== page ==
It's possible this
beer will never be brewed again. The Catamount brewery has fallen victim to
overzealous expansion, they've built a new brewery in Windsor Vermont and
unfortunately can't sell enough beer to pay for it. There have been rumors
that other brewers in Vermont and Massachusetts are interested in acquiring
the brewery and perhaps the brands. That being the case, there is a chance
this beer will be back. So for future comparison or for history's sake, here
are some of my thoughts on the beer:
Catamount has brewed a Christmas Ale at least since 1990, the first year I ever tasted the brew. An India Pale Ale by style, the 1996 version is deep ruby red in color with a very slight head. The nose is loaded with hops with a hint of malt in the background. The first sip reveals a rich malt base that is quickly dominated by a floral, citrusy hop character. The finish explodes with hop bitterness. When I was a child, I always associated Christmastime with the wonderful toys that Santa Claus brought, now that I am an adult I'm much luckier: Santa brings beers like Catamount Christmas Ale.
In July of 1996 I wrote:
Another great IPA
is Catamount Christmas Ale. Though this beer has varied
slightly from year to year in terms of fruitiness and maltiness, an
intense hop bitterness has always been omnipresent. I was once able to
stash a few bottles for an entire year, and upon comparing with the next
year's batch found a slight mellowing, but the beer remained robust and
compared favorably with the new batch. Truly the sign of a great beer.
This beer was not brewed in 1999. It always held up nicely with age. Christmas 1999 I wrote:
the beer fridge I found a lone bottle of this beer from last year. Given the
current state of the brewery and the fact I have not seen the beer released
this year, this may be the last bottle of it I drink. Very depressing
thought, this beer brings back very nice memories, buying many cases in it's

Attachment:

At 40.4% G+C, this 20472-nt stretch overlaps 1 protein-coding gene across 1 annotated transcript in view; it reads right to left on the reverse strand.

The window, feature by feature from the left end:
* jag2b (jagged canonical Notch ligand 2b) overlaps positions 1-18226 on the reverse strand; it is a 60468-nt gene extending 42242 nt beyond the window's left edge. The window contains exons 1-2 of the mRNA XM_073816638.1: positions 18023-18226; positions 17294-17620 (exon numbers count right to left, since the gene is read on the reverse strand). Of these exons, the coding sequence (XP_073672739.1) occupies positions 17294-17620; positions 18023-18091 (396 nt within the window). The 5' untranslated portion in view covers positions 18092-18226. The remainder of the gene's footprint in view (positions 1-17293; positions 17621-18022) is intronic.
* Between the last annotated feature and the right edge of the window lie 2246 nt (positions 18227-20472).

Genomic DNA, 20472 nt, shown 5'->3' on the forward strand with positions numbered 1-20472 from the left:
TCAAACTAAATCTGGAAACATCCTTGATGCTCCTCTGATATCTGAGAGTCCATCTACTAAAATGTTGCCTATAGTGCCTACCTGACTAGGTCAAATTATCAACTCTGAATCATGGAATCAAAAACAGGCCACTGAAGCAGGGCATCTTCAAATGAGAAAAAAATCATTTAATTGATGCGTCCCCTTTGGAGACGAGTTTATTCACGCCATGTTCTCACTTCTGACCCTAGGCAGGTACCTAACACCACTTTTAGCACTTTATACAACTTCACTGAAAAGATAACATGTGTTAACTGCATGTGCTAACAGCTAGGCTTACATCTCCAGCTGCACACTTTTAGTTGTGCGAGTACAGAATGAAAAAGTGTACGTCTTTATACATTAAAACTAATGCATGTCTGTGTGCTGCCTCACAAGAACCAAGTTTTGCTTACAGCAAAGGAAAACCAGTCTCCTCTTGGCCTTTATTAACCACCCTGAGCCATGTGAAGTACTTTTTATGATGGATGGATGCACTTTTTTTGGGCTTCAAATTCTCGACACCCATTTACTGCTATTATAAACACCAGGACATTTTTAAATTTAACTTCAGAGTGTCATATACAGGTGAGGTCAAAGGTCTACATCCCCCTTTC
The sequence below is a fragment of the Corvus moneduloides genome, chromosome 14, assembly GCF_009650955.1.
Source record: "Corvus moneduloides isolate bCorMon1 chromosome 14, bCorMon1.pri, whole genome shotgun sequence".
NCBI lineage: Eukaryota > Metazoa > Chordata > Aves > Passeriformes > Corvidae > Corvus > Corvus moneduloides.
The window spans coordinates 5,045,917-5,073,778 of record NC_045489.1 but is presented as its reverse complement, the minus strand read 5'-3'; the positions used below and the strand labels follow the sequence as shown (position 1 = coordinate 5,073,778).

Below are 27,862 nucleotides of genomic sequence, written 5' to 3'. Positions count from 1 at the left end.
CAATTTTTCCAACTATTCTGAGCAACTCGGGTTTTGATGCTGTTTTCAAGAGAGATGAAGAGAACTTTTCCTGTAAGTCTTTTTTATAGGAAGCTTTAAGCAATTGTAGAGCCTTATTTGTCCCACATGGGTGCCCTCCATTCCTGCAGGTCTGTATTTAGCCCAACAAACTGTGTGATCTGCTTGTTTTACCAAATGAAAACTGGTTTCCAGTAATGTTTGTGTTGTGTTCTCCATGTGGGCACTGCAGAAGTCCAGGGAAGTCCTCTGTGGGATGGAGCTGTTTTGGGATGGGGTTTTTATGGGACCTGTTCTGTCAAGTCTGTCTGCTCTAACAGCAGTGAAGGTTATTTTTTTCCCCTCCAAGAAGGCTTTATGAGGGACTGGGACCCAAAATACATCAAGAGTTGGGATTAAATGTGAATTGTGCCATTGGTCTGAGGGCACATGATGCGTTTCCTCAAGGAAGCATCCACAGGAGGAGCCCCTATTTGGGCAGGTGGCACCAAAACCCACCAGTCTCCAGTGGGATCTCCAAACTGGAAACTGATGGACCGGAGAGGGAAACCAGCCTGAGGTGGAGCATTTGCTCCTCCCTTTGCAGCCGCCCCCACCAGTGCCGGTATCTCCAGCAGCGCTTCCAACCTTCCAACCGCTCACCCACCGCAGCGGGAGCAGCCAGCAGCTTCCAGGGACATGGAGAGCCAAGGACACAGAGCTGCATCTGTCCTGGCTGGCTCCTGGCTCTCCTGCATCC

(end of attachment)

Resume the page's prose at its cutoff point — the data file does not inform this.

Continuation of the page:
early years when it was a malty, fruity-hoppy delight. That character
subsided somewhat over the years but it was always a delightful brew, and
for a few years we would see it released again in July at about $10 a case.
I'm sipping the beer from a Catamount shaker glass and it's a bright orange color with a vibrant head formation and a subtle malt nose. Great malt body after all this time, big and chewy, hop bitterness doesn't seem to have subsided much, there is still a respectable bite in the finish that lingers gently on the tongue. This beer will be sorely missed.....
Update, October 18, 2009: Sadly, I'm not here to tell you that Catamount Christmas Ale is back. But as I found myself thinking upon it, I happened upon some old Usenet posts concerning this old friend. I can still recall to this day sitting in my basement in Rhode Island and immensely enjoying the fresh, fruity hop and chewy malt flavor and aroma of a stubby, cone-shaped bottle of Catamount Christmas Ale. I can still see the lights shining brightly on the tree and recall the moment to this day, more than a decade and a half later. Catamount Christmas Ale will always be one of my very favorite beers, period. It was a beer that aged nicely, too, as evidenced by this passage I wrote in August of 1997:
OK, the title may be a bit melodramatic, but this beer is a veritable Rasputin. This being late August, catamount Christmas Ale 1996 is approaching it's first birthday. In late June/early July, a Massachusetts beverage retailer I sometimes visit had cases of the stuff at $10.99, a buy back then since it was still a quite tasty brew. They quickly sold out of all they had, but when I visited this week they had replenished their supply, and at $6.99 a case to boot. What a buy, what a bargain. Granted, I'm always leery of reduced price beer, but I figured I'd gamble $7 since it seemed to be in such good shape back in early July.
Now, I'm not sure how long this beer has spent in a hot warehouse somewhere, but i did notice that the labels had changed color for some reason. Not a good sign. If that weren't bad enough, the wife took off with the car before I could get the case out of the trunk, and It sat in there in 80+ degree weather for a day and a half before I got to it. It was done for, I was sure. Well, I was wrong. I'm sipping a bottle now, and it still has a nice malt body, a touch of fruit, and a remnant of the hops it displays when fresh. No oxidization. Still a great beer, after all this time.
And remember, try a new beer today, and drink outside the box.
*Pricing data accurate at time of review or latest update. For reference only, based on actual price paid by reviewer.